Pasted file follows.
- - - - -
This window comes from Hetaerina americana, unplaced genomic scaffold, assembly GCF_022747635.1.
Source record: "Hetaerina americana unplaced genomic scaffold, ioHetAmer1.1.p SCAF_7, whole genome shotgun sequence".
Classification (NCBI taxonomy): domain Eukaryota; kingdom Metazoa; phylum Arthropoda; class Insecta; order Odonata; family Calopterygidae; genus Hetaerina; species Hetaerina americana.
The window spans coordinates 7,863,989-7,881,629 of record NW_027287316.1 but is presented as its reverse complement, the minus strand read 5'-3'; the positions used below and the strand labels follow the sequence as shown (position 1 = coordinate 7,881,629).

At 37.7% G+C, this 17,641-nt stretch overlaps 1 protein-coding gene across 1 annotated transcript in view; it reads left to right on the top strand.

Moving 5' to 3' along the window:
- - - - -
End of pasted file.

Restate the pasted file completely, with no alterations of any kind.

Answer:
This window comes from Hetaerina americana, unplaced genomic scaffold, assembly GCF_022747635.1.
Source record: "Hetaerina americana unplaced genomic scaffold, ioHetAmer1.1.p SCAF_7, whole genome shotgun sequence".
Classification (NCBI taxonomy): domain Eukaryota; kingdom Metazoa; phylum Arthropoda; class Insecta; order Odonata; family Calopterygidae; genus Hetaerina; species Hetaerina americana.
The window spans coordinates 7,863,989-7,881,629 of record NW_027287316.1 but is presented as its reverse complement, the minus strand read 5'-3'; the positions used below and the strand labels follow the sequence as shown (position 1 = coordinate 7,881,629).

At 37.7% G+C, this 17,641-nt stretch overlaps 1 protein-coding gene across 1 annotated transcript in view; it reads left to right on the top strand.

Moving 5' to 3' along the window: